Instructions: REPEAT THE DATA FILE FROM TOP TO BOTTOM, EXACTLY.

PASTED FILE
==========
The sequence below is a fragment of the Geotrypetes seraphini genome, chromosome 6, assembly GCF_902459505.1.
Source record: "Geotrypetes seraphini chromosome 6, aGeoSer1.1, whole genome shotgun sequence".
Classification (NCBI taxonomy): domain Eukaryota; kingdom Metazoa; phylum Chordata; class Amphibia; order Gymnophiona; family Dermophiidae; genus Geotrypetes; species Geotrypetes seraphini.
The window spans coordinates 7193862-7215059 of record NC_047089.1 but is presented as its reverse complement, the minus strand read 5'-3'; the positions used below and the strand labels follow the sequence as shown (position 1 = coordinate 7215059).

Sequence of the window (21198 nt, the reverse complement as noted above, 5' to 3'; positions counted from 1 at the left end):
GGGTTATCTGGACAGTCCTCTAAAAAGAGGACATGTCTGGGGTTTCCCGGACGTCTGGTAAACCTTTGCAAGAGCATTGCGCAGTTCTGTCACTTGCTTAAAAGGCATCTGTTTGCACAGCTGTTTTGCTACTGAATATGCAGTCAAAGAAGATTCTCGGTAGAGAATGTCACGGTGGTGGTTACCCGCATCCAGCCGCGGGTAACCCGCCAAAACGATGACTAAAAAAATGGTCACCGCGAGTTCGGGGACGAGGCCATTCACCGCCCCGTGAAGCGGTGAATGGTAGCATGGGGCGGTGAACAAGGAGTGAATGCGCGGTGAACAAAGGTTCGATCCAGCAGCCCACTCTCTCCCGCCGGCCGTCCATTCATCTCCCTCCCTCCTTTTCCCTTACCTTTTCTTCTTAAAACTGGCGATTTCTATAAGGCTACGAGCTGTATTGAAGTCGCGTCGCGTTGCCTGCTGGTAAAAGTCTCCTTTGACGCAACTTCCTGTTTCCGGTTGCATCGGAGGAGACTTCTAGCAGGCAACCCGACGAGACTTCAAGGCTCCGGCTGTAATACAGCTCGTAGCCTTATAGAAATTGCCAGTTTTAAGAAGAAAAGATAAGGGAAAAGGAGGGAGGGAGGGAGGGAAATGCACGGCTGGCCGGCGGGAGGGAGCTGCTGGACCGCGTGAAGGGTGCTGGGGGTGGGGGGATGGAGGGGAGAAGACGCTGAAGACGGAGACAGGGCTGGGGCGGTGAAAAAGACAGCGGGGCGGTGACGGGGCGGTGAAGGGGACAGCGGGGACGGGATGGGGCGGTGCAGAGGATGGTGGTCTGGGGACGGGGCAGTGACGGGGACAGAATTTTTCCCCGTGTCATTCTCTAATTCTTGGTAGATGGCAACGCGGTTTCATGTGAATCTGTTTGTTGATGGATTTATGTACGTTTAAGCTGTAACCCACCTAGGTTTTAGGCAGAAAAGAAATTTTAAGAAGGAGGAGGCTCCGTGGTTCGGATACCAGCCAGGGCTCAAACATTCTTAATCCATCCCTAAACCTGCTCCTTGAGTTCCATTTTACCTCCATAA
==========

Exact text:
The sequence below is a fragment of the Geotrypetes seraphini genome, chromosome 6, assembly GCF_902459505.1.
Source record: "Geotrypetes seraphini chromosome 6, aGeoSer1.1, whole genome shotgun sequence".
Classification (NCBI taxonomy): domain Eukaryota; kingdom Metazoa; phylum Chordata; class Amphibia; order Gymnophiona; family Dermophiidae; genus Geotrypetes; species Geotrypetes seraphini.
The window spans coordinates 7193862-7215059 of record NC_047089.1 but is presented as its reverse complement, the minus strand read 5'-3'; the positions used below and the strand labels follow the sequence as shown (position 1 = coordinate 7215059).

Sequence of the window (21198 nt, the reverse complement as noted above, 5' to 3'; positions counted from 1 at the left end):
GGGTTATCTGGACAGTCCTCTAAAAAGAGGACATGTCTGGGGTTTCCCGGACGTCTGGTAAACCTTTGCAAGAGCATTGCGCAGTTCTGTCACTTGCTTAAAAGGCATCTGTTTGCACAGCTGTTTTGCTACTGAATATGCAGTCAAAGAAGATTCTCGGTAGAGAATGTCACGGTGGTGGTTACCCGCATCCAGCCGCGGGTAACCCGCCAAAACGATGACTAAAAAAATGGTCACCGCGAGTTCGGGGACGAGGCCATTCACCGCCCCGTGAAGCGGTGAATGGTAGCATGGGGCGGTGAACAAGGAGTGAATGCGCGGTGAACAAAGGTTCGATCCAGCAGCCCACTCTCTCCCGCCGGCCGTCCATTCATCTCCCTCCCTCCTTTTCCCTTACCTTTTCTTCTTAAAACTGGCGATTTCTATAAGGCTACGAGCTGTATTGAAGTCGCGTCGCGTTGCCTGCTGGTAAAAGTCTCCTTTGACGCAACTTCCTGTTTCCGGTTGCATCGGAGGAGACTTCTAGCAGGCAACCCGACGAGACTTCAAGGCTCCGGCTGTAATACAGCTCGTAGCCTTATAGAAATTGCCAGTTTTAAGAAGAAAAGATAAGGGAAAAGGAGGGAGGGAGGGAGGGAAATGCACGGCTGGCCGGCGGGAGGGAGCTGCTGGACCGCGTGAAGGGTGCTGGGGGTGGGGGGATGGAGGGGAGAAGACGCTGAAGACGGAGACAGGGCTGGGGCGGTGAAAAAGACAGCGGGGCGGTGACGGGGCGGTGAAGGGGACAGCGGGGACGGGATGGGGCGGTGCAGAGGATGGTGGTCTGGGGACGGGGCAGTGACGGGGACAGAATTTTTCCCCGTGTCATTCTCTAATTCTTGGTAGATGGCAACGCGGTTTCATGTGAATCTGTTTGTTGATGGATTTATGTACGTTTAAGCTGTAACCCACCTAGGTTTTAGGCAGAAAAGAAATTTTAAGAAGGAGGAGGCTCCGTGGTTCGGATACCAGCCAGGGCTCAAACATTCTTAATCCATCCCTAAACCTGCTCCTTGAGTTCCATTTTACCTCCATAA